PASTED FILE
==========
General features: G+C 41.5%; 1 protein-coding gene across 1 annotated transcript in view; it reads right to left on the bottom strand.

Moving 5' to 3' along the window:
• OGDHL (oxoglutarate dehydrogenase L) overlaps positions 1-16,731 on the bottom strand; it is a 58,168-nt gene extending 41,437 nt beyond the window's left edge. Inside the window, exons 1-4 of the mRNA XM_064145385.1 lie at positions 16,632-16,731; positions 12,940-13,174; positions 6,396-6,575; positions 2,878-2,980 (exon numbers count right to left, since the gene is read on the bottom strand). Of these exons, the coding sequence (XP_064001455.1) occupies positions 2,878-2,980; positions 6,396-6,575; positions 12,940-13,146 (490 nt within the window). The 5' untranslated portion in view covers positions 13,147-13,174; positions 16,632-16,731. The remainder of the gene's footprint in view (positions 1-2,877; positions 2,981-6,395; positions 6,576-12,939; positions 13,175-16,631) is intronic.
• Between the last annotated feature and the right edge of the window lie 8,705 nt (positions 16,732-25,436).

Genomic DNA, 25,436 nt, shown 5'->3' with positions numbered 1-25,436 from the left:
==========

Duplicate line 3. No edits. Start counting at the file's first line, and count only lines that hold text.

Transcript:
• OGDHL (oxoglutarate dehydrogenase L) overlaps positions 1-16,731 on the bottom strand; it is a 58,168-nt gene extending 41,437 nt beyond the window's left edge. Inside the window, exons 1-4 of the mRNA XM_064145385.1 lie at positions 16,632-16,731; positions 12,940-13,174; positions 6,396-6,575; positions 2,878-2,980 (exon numbers count right to left, since the gene is read on the bottom strand). Of these exons, the coding sequence (XP_064001455.1) occupies positions 2,878-2,980; positions 6,396-6,575; positions 12,940-13,146 (490 nt within the window). The 5' untranslated portion in view covers positions 13,147-13,174; positions 16,632-16,731. The remainder of the gene's footprint in view (positions 1-2,877; positions 2,981-6,395; positions 6,576-12,939; positions 13,175-16,631) is intronic.